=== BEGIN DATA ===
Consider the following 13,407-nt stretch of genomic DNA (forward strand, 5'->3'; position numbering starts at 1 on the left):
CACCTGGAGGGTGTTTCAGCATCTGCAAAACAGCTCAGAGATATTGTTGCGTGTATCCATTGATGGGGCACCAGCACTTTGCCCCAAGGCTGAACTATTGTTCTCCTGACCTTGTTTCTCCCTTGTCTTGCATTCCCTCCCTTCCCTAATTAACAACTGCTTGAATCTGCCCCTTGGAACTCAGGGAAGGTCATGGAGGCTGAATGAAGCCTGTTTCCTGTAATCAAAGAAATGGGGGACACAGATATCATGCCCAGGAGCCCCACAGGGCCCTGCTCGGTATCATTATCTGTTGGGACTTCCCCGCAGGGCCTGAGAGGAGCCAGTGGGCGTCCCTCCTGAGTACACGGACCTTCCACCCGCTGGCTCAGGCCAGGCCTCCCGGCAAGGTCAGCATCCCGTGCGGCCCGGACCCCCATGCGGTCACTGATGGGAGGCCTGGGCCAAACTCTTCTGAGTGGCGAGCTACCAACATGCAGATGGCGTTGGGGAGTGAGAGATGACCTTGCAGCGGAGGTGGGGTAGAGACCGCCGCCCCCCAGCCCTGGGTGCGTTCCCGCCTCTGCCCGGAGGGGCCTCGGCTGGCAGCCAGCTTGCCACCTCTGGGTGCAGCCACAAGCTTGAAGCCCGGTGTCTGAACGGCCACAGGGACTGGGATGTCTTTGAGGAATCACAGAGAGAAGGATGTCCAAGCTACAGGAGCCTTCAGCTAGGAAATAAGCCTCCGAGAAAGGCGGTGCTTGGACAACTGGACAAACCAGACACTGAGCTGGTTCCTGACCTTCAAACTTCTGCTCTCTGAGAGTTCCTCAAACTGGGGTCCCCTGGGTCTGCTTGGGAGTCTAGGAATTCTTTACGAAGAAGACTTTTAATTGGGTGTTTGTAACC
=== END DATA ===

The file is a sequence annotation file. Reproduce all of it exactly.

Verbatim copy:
Consider the following 13,407-nt stretch of genomic DNA (forward strand, 5'->3'; position numbering starts at 1 on the left):
CACCTGGAGGGTGTTTCAGCATCTGCAAAACAGCTCAGAGATATTGTTGCGTGTATCCATTGATGGGGCACCAGCACTTTGCCCCAAGGCTGAACTATTGTTCTCCTGACCTTGTTTCTCCCTTGTCTTGCATTCCCTCCCTTCCCTAATTAACAACTGCTTGAATCTGCCCCTTGGAACTCAGGGAAGGTCATGGAGGCTGAATGAAGCCTGTTTCCTGTAATCAAAGAAATGGGGGACACAGATATCATGCCCAGGAGCCCCACAGGGCCCTGCTCGGTATCATTATCTGTTGGGACTTCCCCGCAGGGCCTGAGAGGAGCCAGTGGGCGTCCCTCCTGAGTACACGGACCTTCCACCCGCTGGCTCAGGCCAGGCCTCCCGGCAAGGTCAGCATCCCGTGCGGCCCGGACCCCCATGCGGTCACTGATGGGAGGCCTGGGCCAAACTCTTCTGAGTGGCGAGCTACCAACATGCAGATGGCGTTGGGGAGTGAGAGATGACCTTGCAGCGGAGGTGGGGTAGAGACCGCCGCCCCCCAGCCCTGGGTGCGTTCCCGCCTCTGCCCGGAGGGGCCTCGGCTGGCAGCCAGCTTGCCACCTCTGGGTGCAGCCACAAGCTTGAAGCCCGGTGTCTGAACGGCCACAGGGACTGGGATGTCTTTGAGGAATCACAGAGAGAAGGATGTCCAAGCTACAGGAGCCTTCAGCTAGGAAATAAGCCTCCGAGAAAGGCGGTGCTTGGACAACTGGACAAACCAGACACTGAGCTGGTTCCTGACCTTCAAACTTCTGCTCTCTGAGAGTTCCTCAAACTGGGGTCCCCTGGGTCTGCTTGGGAGTCTAGGAATTCTTTACGAAGAAGACTTTTAATTGGGTGTTTGTAACC